Plant Structure

The defining characteristic of forages is that they contain a large portion of cell-wall material. The amount and type of plant cell-wall material determines the nutritional quality of forages.

A young plant cell has a single outer layer referred to as the primary cell wall (Fig.1). As the plant matures, a second cell wall is laid down on the inside of the cell. The secondary wall is thicker than the primary wall, giving cells tensile strength. The primary and secondary cell walls combined make up 40-80% of the forage dry matter. The main structural components of both primary and secondary walls are two complex carbohydrates called cellulose and hemicellulose. Cellulose is one of the most abundant organic materials on earth. Because higher animals cannot produce enzymes that digest cellulose, they make use of cultures of microorganisms residing in their digestive tracts. Ruminants have the most efficient system for digesting and utilizing cellulose.

Fig 1. Diagram of a plant cell showing cell-wall structure.

With advancing maturity, forage cells insert a non-carbohydrate material known as lignin into the primary and secondary walls. This complex compound is the main constituent of wood and gives the plants additional tensile strength and rigidity. Lignin can be thought of as the primary skeleton of the plant cell. Lignin is important from a nutritional perspective because it is totally indigestible and its presence reduces the availability of the cellulose and hemicellulose portions of the forage. The primary cell wall is like a layer of bricks, the secondary wall like a layer of cinder blocks laid inside the bricks and lignin is like mortar added later between the bricks and cinder blocks. As the plant advances in maturity, more lignin is added to the complex of brick and blocks making them more difficult to break down and digest.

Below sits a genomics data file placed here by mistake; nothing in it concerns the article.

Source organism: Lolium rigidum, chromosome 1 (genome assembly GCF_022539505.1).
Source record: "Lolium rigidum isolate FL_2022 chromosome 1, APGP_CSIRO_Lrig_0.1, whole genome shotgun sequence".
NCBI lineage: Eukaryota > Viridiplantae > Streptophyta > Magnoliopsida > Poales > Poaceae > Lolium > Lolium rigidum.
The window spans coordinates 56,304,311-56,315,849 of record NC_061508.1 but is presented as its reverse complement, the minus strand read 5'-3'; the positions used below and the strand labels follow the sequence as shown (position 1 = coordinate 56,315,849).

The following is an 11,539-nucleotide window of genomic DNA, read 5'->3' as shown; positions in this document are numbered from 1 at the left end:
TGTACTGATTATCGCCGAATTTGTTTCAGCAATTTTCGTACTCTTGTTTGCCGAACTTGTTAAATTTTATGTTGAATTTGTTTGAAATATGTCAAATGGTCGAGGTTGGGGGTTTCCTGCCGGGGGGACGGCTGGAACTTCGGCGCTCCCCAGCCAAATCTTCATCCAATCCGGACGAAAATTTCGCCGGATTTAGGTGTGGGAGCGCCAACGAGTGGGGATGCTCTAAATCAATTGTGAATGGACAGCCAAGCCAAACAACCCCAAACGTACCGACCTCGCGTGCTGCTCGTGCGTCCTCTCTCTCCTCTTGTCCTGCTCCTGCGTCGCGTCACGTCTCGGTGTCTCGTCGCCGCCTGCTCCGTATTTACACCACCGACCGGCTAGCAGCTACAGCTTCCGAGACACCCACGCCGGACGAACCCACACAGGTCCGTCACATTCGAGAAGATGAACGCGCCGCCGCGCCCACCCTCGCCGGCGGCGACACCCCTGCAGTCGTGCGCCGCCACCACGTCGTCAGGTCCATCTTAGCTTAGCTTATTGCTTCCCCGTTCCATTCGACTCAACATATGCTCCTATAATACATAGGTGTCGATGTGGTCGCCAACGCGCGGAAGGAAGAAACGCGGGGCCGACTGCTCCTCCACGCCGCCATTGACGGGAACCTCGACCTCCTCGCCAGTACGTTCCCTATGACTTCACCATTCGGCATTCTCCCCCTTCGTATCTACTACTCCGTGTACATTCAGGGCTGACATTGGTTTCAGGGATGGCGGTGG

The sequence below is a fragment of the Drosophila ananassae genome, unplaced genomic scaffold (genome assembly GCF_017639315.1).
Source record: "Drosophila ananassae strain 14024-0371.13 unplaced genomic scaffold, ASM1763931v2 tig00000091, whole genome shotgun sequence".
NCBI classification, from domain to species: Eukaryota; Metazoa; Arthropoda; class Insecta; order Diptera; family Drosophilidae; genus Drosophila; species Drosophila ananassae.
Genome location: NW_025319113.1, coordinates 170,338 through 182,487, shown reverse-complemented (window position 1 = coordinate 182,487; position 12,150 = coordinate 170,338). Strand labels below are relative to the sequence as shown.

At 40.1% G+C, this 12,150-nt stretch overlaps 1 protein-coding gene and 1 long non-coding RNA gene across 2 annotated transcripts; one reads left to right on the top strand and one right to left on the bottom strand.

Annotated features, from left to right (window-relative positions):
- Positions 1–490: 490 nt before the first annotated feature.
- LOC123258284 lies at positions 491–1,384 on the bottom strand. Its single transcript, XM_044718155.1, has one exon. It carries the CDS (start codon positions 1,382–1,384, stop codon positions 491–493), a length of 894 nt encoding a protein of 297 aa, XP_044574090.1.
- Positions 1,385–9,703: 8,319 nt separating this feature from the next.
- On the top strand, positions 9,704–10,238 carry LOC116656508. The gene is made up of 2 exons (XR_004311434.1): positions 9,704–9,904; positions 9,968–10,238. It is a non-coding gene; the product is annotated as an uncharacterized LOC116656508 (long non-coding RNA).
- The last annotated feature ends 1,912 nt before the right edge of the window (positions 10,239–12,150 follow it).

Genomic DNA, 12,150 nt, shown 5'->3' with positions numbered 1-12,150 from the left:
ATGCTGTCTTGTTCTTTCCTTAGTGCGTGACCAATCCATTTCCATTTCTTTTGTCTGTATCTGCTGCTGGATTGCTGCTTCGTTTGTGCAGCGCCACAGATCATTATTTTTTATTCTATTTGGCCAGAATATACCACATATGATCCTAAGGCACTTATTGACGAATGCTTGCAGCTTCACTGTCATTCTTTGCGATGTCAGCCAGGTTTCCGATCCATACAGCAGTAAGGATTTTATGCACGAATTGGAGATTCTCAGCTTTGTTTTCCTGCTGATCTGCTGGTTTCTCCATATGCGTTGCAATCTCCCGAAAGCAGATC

Microwave method to determine moisture content of forage

Supplies: Microwave oven; small scale capable of weighing up to 150 grams (10 oz.) in small increments (2-5 grams; 0.1 oz. or smaller); dry, dinner-size paper plate; glass of water.

Method: Select a representative sample of forage from all over the field. Samples should be taken from top, bottom and middle of swath. Weigh the empty paper plate and record the weight on the edge of the plate.

Weigh exactly 100 grams of forage onto the plate on the scale, allowing for the weight of the plate. (For example, if the plate weighs 30 grams, the total weight of the plate and forage is 130 grams.) For US measurements use exactly 10 oz. of sample plus weight of plate.

Spread the sample evenly over the plate and place it in the microwave with a half-filled glass of water in the back corner. Heat the sample for four minutes at full power.

Weigh and record the weight, then stir the forage and place the plate back in the microwave for another minute, taking care not to lose any of the sample.

Heat at full power but for only 30 seconds before weighing. Repeat the procedure until weight becomes constant. If the forage starts to char, shorten the drying intervals.

The final constant weight, minus the weight of the plate, is the dry matter content of the forage as a percentage. (For US measurements, multiply the final weight, minus plate, by 10 to get percentage dry matter.)